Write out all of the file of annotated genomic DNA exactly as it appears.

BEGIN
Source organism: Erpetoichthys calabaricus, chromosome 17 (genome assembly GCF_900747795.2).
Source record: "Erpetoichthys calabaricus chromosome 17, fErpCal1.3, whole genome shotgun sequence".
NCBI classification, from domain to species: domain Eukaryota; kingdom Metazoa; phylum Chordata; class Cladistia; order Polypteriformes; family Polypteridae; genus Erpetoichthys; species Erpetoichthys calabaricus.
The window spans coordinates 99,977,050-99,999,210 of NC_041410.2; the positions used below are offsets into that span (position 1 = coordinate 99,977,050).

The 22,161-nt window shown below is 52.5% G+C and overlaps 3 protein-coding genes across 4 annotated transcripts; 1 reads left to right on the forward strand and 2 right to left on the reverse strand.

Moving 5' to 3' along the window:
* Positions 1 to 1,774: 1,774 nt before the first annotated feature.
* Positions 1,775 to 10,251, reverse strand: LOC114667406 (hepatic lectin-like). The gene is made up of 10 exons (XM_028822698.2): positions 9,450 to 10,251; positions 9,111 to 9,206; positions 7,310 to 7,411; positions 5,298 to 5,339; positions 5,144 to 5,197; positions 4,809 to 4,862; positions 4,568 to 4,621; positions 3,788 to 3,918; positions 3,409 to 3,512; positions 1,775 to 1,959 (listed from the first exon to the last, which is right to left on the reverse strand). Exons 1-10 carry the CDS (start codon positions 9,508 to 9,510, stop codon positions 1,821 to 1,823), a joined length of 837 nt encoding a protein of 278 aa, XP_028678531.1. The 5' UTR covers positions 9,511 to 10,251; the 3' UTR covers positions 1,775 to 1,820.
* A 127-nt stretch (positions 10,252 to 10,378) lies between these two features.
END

Source organism: Erpetoichthys calabaricus, chromosome 17 (genome assembly GCF_900747795.2).
Source record: "Erpetoichthys calabaricus chromosome 17, fErpCal1.3, whole genome shotgun sequence".
NCBI classification, from domain to species: domain Eukaryota; kingdom Metazoa; phylum Chordata; class Cladistia; order Polypteriformes; family Polypteridae; genus Erpetoichthys; species Erpetoichthys calabaricus.
The window spans coordinates 99,977,050-99,999,210 of NC_041410.2; the positions used below are offsets into that span (position 1 = coordinate 99,977,050).

The 22,161-nt window shown below is 52.5% G+C and overlaps 3 protein-coding genes across 4 annotated transcripts; 1 reads left to right on the forward strand and 2 right to left on the reverse strand.

Moving 5' to 3' along the window:
* Positions 1 to 1,774: 1,774 nt before the first annotated feature.
* Positions 1,775 to 10,251, reverse strand: LOC114667406 (hepatic lectin-like). The gene is made up of 10 exons (XM_028822698.2): positions 9,450 to 10,251; positions 9,111 to 9,206; positions 7,310 to 7,411; positions 5,298 to 5,339; positions 5,144 to 5,197; positions 4,809 to 4,862; positions 4,568 to 4,621; positions 3,788 to 3,918; positions 3,409 to 3,512; positions 1,775 to 1,959 (listed from the first exon to the last, which is right to left on the reverse strand). Exons 1-10 carry the CDS (start codon positions 9,508 to 9,510, stop codon positions 1,821 to 1,823), a joined length of 837 nt encoding a protein of 278 aa, XP_028678531.1. The 5' UTR covers positions 9,511 to 10,251; the 3' UTR covers positions 1,775 to 1,820.
* A 127-nt stretch (positions 10,252 to 10,378) lies between these two features.